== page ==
Credit bureaus — the businesses that create credit reports — love when borrowers have zero-balance accounts. It shows that even though you have credit available, you’re responsible enough not to use it. While getting rid of an account may sound like a good idea, it could actually hurt your credit score. Keeping an active account open with no balance looks better than having a closed account. Wait until after you close on your new home to cut up any charge cards you no longer need.

Ready to improve your credit score this year?

There are many great federal financing programs available for first-time homebuyers, including FHAVA, and USDA loans. Plus, you might want to look into conventional mortgages from Fannie Mae and Freddie Mac or home renovation loans. Many U.S. states and cities also offer first-time buyer programs and grants for a down payment, financing, and closing cost assistance. 

When it comes to applying to be pre-approved for a home loan, it pays to lay the groundwork with a good credit score. Contact a loan officer in your area to learn what else you’ll need to prepare for and to discuss which program might be right for you.


Happy MLK Day!

“The ultimate measure of a man is not where he stands in moments of comfort and convenience, but where he stands at times of challenge and controversy.”
— Strength to Love, 1963 Dr. Martin Luther King, Jr.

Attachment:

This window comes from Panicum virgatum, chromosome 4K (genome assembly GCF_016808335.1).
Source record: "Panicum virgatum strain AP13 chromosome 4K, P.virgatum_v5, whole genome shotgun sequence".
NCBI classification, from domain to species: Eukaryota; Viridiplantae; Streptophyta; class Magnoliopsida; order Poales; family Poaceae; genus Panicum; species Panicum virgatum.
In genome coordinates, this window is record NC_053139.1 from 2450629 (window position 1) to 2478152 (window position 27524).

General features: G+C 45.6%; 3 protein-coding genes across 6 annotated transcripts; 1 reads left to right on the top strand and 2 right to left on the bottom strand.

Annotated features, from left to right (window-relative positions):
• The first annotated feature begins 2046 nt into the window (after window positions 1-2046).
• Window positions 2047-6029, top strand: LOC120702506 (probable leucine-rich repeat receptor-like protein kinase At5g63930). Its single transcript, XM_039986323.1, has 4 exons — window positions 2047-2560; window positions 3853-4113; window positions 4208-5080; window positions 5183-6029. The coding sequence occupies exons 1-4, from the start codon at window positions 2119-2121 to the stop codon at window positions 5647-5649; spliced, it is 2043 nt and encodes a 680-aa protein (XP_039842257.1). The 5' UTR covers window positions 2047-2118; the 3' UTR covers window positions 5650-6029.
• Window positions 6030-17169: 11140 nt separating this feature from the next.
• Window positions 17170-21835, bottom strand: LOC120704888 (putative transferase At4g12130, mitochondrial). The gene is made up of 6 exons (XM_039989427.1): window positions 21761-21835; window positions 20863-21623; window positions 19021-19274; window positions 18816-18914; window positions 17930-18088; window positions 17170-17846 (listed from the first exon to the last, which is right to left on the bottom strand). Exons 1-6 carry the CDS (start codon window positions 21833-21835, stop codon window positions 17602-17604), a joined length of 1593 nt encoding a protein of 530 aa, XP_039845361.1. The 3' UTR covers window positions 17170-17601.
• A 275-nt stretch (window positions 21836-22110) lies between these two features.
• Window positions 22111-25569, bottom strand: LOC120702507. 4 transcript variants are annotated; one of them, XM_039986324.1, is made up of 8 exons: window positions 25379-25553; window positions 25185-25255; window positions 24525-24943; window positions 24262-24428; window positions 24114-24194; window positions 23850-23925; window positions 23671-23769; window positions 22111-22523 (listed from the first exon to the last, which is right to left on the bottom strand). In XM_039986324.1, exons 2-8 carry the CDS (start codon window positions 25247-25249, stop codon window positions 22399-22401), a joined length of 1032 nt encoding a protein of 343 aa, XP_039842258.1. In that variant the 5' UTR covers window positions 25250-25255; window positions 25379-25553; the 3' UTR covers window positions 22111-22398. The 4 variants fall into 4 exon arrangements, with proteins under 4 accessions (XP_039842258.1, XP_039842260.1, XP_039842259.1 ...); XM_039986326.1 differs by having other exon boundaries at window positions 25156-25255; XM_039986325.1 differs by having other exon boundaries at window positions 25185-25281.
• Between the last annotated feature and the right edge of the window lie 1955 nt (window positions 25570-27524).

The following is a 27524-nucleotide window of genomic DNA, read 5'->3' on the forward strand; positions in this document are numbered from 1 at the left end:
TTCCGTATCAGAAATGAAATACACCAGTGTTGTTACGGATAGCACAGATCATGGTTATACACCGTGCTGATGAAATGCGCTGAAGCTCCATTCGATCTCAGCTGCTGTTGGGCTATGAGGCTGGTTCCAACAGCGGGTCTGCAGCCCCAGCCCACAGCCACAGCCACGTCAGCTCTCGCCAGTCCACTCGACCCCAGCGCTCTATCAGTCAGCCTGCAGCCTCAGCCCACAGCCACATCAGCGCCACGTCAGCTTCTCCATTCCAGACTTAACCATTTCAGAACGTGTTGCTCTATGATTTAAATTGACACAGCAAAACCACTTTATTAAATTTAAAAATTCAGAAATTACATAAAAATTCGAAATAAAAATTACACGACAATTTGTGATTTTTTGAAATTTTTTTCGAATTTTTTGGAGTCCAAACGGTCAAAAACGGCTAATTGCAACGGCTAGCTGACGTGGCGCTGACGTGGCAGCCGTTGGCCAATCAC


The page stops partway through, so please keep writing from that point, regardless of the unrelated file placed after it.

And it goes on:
Just Listed – 235 Rose St. Metuchen NJ 08840

Why rent when you can own this lovely 2 BD 2 BTH Townhome at Jefferson Park, w/fully finished basement minutes away from NYC train. The kitchen features a breakfast bar, gas range oven, refrigerator, dishwasher, and microwave oven. Finished area in basement can be used for a number of purposes, including a home office. Conveniently located near downtown Metuchen which has a lot to offer. Close to shopping, Whole Foods, Metuchen Train Station, all major roadways, minutes away from 287. Close to Menlo Park & Woodbridge Center Malls. Close to the Metuchen YMCA, Metuchen pool, great school system and wonderful community. Monthly maintenance fee of $270 includes garage (#B40). Separate assigned parking space in the back of unit.


When Is a Good Time for a Price Reduction?

Factors to Consider Before You Drop Your List Price

Whether you call it a price reduction, an improvement, or an adjustment, nobody wants to hear about lowering prices except a buyer. In a buyer’s market or a slow period, it’s not unusual for sellers to point fingers at agents, and for agents to point fingers at sellers’ unrealistic expectations for a price. Still, there are some times when lowering your asking price is the right move. Before you do, there are a few questions to ask yourself so you can determine your home price-reduction strategy.

Are You Selling in a Buyer’s Market?

Demand falls when the market is slow and inventory is high. If that’s the case, and you’re don’t absolutely have to sell right now, then it may be wise to take your home off the market until things improve. You might be better off renting your house, or staying put until the market rebounds if you’re not highly motivated to sell.

Did You Start Too High?